Subcommittee ranking member Devin Nunes, R-Calif., a telehealth supporter, noted at the hearing that there are still barriers to change to overcome.

“We know the Congressional Budget Office has historically scored telehealth bills at cost. We must also be vigilant for waste, fraud and abuse. And we must realize that while telehealth expands access to care for many people, some seniors, though, face obstacles such as a lack of access to a reliable internet connection,” he said. “If we work together, these are all challenges we can overcome.”

Advocates’ argument

Advocates of expansion point to recent data as evidence that virtual care does not add significantly to the nation’s spending on medical care because it mostly replaces visits that would otherwise happen in person, and they say law enforcement is confusing telemarketing scams with legitimate telemedicine companies. Lawmakers’ hesitation to accept their arguments is dampening hopes of a broader overhaul.

“We have great frustration with our inability to convince lawmakers with evidence and data and experience that telehealth is not uniquely subject to fraud, nor is it going to cause over-utilization,” said Krista Drobac, executive director of the Alliance for Connected Care.

One survey from hospital giant Ascension found that just 14 percent of telehealth patients would have done nothing if a virtual visit were not an option. Survey data that the Alliance for Connected Care collected from other health systems show that the number of overall services remained largely flat throughout the pandemic, even as doctor’s offices reopened.

Advocates also argue that telehealth’s potential cost savings are ignored. Telehealth can keep people out of the emergency room and decrease the likelihood of no-shows, which means patients are more likely to follow care plans and stay healthy. 

“We know that it’s preventative care,” said Kyle Zebley, director of public policy at the American Telemedicine Association. “That means you’re going to forgo more expensive care down the line.”

But Congress must take its cues from the CBO, which predicts that expanded access will mean more services and more spending. Most recently, CBO estimated that a bill removing rural and home restrictions for mental health would increase spending by $1.65 billion over 10 years. A similar version was in the fiscal 2021 spending law but added a provision requiring a doctor to have seen the patient in person within the previous six months. Removing that requirement is now a priority for lobbying groups.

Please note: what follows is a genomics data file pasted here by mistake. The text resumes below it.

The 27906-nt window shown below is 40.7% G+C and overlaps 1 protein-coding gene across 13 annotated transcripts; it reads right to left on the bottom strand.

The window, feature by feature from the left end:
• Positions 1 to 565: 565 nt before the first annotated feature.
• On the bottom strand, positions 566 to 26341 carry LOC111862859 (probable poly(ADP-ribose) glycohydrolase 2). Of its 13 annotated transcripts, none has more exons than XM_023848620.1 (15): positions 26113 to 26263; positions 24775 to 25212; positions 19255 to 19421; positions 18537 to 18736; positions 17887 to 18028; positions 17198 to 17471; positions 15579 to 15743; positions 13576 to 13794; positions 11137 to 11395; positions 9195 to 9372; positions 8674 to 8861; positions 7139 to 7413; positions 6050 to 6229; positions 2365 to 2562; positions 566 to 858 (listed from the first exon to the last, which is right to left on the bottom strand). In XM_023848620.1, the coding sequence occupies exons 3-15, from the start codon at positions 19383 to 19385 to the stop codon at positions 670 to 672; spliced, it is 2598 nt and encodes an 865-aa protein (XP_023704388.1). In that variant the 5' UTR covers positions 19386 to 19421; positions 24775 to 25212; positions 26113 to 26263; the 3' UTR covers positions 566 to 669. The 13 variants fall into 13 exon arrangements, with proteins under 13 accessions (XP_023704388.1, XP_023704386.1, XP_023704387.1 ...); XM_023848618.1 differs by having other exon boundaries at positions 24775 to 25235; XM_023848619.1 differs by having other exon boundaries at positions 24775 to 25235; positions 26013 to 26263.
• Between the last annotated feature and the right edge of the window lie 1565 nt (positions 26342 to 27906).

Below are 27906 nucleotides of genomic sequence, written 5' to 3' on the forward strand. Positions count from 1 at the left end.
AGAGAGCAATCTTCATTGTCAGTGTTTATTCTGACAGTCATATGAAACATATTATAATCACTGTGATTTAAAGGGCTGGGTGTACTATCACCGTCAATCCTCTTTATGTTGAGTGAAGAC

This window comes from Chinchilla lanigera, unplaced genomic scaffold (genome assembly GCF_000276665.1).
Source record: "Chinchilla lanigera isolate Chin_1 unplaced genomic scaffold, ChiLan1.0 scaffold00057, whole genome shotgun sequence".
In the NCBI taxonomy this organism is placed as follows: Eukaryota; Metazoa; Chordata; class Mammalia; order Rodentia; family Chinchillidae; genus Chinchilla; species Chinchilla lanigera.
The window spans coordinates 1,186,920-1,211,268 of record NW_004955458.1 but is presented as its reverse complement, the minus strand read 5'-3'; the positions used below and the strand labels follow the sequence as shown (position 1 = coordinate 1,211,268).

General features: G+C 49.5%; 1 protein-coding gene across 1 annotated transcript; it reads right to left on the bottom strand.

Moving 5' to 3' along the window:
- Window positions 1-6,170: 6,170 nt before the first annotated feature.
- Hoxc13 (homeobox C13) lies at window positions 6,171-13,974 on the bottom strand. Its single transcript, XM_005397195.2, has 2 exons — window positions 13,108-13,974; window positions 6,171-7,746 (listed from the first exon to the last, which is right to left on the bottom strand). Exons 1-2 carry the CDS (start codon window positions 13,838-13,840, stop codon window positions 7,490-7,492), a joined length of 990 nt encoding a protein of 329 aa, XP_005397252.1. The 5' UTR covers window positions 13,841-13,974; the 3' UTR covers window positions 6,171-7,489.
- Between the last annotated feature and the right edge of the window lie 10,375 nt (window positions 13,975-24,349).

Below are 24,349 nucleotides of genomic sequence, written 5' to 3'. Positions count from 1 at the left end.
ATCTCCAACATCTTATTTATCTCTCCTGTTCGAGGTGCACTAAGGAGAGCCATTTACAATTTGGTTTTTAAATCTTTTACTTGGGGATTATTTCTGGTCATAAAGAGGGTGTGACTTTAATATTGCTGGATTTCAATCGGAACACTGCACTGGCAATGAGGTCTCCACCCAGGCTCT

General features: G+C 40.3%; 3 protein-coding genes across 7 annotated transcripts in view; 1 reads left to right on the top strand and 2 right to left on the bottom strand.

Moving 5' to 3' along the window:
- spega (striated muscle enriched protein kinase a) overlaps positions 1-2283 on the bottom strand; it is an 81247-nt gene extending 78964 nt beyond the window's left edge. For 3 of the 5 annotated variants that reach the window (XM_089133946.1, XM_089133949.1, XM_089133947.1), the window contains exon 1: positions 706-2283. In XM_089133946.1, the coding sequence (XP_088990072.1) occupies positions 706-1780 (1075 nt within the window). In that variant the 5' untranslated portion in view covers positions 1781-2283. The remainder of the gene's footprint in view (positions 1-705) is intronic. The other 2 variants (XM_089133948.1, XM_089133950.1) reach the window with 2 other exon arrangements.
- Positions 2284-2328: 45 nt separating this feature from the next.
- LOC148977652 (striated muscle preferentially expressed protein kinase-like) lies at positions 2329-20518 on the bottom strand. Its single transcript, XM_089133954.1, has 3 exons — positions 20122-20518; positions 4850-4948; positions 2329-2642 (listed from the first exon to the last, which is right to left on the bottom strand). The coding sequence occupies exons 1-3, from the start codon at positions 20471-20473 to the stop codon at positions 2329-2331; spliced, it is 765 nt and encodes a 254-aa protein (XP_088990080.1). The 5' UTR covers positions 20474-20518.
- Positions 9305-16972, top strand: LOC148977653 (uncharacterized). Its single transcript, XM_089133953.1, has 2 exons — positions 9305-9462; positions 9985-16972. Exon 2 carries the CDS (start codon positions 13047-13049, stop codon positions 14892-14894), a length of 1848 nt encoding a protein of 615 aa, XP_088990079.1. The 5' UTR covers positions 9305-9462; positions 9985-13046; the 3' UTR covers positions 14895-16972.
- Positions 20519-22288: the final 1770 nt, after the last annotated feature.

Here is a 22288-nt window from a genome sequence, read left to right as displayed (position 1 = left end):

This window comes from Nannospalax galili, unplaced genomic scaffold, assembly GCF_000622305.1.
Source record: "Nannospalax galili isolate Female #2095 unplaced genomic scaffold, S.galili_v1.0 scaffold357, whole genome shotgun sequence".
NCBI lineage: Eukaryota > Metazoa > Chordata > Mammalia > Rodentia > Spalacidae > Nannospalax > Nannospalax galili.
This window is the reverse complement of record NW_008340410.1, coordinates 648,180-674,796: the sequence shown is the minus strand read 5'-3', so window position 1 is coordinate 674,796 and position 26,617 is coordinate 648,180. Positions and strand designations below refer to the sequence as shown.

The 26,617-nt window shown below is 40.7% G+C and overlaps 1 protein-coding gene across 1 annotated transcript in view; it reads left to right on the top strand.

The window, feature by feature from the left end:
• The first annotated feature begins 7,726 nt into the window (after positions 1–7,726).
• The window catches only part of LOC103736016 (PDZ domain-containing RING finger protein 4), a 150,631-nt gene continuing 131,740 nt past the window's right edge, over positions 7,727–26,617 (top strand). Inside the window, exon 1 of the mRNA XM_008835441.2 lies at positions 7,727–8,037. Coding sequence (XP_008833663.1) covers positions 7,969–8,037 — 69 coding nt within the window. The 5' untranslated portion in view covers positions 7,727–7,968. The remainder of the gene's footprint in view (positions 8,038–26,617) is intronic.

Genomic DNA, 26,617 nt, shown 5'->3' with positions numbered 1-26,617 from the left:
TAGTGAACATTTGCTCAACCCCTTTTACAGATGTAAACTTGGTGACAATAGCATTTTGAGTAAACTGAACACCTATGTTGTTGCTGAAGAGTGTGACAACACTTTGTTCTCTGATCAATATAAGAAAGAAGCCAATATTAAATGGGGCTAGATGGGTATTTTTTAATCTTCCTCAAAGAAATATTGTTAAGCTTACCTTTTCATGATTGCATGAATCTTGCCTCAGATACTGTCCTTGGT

The pandemic also created unique circumstances that may not reflect how telehealth will be used when life returns to normal, said Ateev Mehrotra, associate professor at Harvard Medical School.

“Americans are appropriately a little nervous about getting care right now,” he testified at the Ways and Means subcommittee hearing.

Telehealth advocates are facing more battles in the multilayered debate over costs. Doctors want pay parity between in-person and virtual care, warning that lower pay rates could induce more telehealth usage if patient cost-sharing is lower than for in-person visits. 

Advocates also want CMS to pay for telephone calls to reach patients without access to video calls, which raises further debate about whether underserved patients could be stuck with voice-only phone calls as their only care option.

Congress is currently debating a substantial infrastructure investment in broadband, which is crucial to expanding telehealth access to underserved communities. Medicare provisions could hitch a ride in an infrastructure bill, but advocates are eyeing a year-end spending bill as a more likely opportunity.

“If we don’t get Congress to act and the public health emergency ends,” Zebley said, “we’re going to go speeding off what we’re calling the telehealth cliff.”

This report was corrected to describe a bill by Sen. Brian Schatz accurately.